AFTER months of speculation, it was thought when the chancellor rose to his feet, to deliver his first budget, plans for Britain leaving the European Union would dominate his speech.
Despite the Office of Budget Responsibility, the independent body which analyses the budget, expressing uncertainty about any future forecast following Brexit, the Chancellor only mentioned it once.
After failing to set out any concrete plan, quite rightly the business community is concerned about the post-Brexit world. Rather than giving them assurance, Phillip Hammond responded by hiking up National Insurance Contributions for small businesses.
A government which in the past has allowed large corporations like Starbucks, Vodafone and Café Nero to get away without paying a penny in corporation tax clobbered the hairdresser, the plumber and the electrician. This government is more comfortable getting into bed with large corporations rather than supporting people who have chased the dream of running their own business.
Under the plans anyone who earns £27,000 a year would have to pay an extra £30 a month. These are the people who are working day in day out, with no holiday or sick pay keeping our economy moving. In Islwyn these changes would have affected 3,300 people, to me this was an outrageous attack on aspiration.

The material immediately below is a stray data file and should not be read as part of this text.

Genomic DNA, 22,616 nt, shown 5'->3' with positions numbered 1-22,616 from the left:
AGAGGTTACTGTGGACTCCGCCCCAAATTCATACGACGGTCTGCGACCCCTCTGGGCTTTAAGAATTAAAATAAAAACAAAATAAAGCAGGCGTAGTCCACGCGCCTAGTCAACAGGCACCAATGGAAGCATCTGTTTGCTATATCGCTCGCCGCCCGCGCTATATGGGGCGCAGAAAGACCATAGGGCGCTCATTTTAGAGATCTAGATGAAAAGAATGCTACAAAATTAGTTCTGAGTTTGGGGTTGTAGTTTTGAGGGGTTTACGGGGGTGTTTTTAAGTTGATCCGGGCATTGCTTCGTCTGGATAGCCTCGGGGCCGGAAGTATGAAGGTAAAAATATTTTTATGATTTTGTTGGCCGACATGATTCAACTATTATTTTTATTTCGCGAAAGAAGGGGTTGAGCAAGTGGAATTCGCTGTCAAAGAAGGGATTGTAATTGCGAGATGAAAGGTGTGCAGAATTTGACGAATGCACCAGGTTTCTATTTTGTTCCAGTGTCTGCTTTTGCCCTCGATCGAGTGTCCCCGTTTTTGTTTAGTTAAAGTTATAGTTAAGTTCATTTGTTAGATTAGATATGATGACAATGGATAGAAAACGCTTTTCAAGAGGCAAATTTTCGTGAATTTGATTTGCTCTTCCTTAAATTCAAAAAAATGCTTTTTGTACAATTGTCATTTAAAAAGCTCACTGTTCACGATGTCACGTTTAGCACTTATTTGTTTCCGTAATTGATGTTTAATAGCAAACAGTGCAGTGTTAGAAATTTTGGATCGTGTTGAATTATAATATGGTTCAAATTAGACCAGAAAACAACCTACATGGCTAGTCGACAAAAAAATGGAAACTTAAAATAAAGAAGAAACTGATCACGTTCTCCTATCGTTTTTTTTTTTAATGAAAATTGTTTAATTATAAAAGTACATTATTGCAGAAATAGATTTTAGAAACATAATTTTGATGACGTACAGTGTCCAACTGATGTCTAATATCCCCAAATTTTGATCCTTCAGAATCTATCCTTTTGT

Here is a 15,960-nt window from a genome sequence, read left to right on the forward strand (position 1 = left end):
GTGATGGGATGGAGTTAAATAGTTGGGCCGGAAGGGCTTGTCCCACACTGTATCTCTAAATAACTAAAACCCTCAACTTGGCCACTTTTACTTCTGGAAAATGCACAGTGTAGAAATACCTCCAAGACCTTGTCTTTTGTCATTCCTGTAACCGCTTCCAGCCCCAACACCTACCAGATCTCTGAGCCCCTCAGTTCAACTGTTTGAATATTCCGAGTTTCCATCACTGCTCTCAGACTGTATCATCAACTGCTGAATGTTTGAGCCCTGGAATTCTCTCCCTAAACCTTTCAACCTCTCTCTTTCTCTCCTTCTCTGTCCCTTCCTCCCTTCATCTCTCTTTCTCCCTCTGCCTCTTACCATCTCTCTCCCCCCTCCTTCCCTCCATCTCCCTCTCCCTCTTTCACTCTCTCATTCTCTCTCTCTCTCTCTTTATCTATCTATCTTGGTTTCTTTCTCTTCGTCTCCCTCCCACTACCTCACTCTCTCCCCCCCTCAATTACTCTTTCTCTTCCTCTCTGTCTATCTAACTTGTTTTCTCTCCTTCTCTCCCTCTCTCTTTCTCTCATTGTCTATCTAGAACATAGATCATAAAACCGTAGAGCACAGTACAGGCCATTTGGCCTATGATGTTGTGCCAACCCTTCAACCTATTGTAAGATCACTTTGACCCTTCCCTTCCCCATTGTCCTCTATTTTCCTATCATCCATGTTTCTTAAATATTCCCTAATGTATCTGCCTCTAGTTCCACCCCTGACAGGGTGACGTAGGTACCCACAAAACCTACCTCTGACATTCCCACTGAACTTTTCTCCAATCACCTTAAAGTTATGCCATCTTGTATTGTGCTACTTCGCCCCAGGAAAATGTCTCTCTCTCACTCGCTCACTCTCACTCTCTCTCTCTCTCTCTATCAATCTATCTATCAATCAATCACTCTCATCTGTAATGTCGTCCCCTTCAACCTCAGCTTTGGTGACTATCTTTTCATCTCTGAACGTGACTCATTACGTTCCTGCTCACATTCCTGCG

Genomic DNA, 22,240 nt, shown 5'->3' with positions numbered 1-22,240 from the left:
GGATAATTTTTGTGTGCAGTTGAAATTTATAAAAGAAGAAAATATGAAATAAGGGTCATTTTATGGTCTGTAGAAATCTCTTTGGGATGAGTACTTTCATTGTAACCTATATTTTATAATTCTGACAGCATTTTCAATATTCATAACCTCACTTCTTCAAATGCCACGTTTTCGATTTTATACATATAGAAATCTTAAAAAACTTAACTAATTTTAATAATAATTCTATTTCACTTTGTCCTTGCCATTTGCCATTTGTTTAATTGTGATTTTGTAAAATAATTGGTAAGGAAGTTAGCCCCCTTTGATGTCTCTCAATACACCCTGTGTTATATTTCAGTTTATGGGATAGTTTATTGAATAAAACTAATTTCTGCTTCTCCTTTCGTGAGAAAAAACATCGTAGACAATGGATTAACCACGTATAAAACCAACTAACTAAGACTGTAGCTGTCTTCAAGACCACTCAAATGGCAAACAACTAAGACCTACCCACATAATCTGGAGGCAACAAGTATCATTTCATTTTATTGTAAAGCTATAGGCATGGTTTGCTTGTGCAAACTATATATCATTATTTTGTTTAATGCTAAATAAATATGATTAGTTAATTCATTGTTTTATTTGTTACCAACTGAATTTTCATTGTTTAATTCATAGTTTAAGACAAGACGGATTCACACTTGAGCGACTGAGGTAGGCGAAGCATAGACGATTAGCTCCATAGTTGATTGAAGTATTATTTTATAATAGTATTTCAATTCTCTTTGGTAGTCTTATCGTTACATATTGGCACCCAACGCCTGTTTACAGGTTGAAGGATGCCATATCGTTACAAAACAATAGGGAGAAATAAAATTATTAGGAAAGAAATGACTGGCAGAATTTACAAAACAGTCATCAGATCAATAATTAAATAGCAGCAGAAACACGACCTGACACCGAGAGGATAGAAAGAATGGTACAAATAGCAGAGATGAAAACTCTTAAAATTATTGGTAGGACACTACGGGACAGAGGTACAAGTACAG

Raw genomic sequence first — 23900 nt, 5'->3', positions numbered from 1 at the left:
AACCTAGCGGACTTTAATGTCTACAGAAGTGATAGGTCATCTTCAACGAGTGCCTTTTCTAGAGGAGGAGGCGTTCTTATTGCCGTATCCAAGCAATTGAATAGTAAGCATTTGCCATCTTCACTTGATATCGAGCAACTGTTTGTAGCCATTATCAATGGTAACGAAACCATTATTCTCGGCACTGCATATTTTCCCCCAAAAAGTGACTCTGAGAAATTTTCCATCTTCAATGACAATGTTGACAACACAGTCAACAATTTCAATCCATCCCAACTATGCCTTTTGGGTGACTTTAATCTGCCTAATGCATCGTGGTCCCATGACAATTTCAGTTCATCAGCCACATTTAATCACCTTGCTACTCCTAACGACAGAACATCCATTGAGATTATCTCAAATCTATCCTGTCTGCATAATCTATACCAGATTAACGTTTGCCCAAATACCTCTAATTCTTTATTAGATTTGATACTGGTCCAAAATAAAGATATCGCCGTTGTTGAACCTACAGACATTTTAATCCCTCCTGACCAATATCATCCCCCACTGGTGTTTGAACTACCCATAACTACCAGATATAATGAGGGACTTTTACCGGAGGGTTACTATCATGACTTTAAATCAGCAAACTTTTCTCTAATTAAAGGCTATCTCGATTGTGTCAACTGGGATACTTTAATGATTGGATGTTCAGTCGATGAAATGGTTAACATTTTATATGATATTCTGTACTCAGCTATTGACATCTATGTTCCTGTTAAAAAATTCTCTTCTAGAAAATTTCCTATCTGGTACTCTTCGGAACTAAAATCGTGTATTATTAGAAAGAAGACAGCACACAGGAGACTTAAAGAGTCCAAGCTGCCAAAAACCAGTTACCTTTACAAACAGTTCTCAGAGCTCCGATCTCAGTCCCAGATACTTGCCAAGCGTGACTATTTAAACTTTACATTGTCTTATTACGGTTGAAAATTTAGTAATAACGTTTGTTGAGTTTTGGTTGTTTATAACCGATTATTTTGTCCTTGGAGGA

It was not until the Chancellor was reminded he had broken a manifesto commitment not to raise VAT, Income Tax or National Insurance, the government decided to make an embarrassing U-turn. Amazingly, instead of admitting their mistake, the Prime Minister and others tried to defend the tax hike as fair.
Is there any wonder why people have little faith in politics when a government can so blatantly ignore the promises they made during election time?
Even though the government has now shelved the plans, there is still a black hole in the budget to the tune of £625 million a year. When I asked the Chancellor in Parliament whether this was just a stay of execution for small businesses and if he was planning another tax hike at a later date he could not give me an assurance.
This government has been very good at peddling the myth they are on the side of the small business. As long as they allow large firms to get out of paying their taxes while chasing the self-employed that claim is laughable.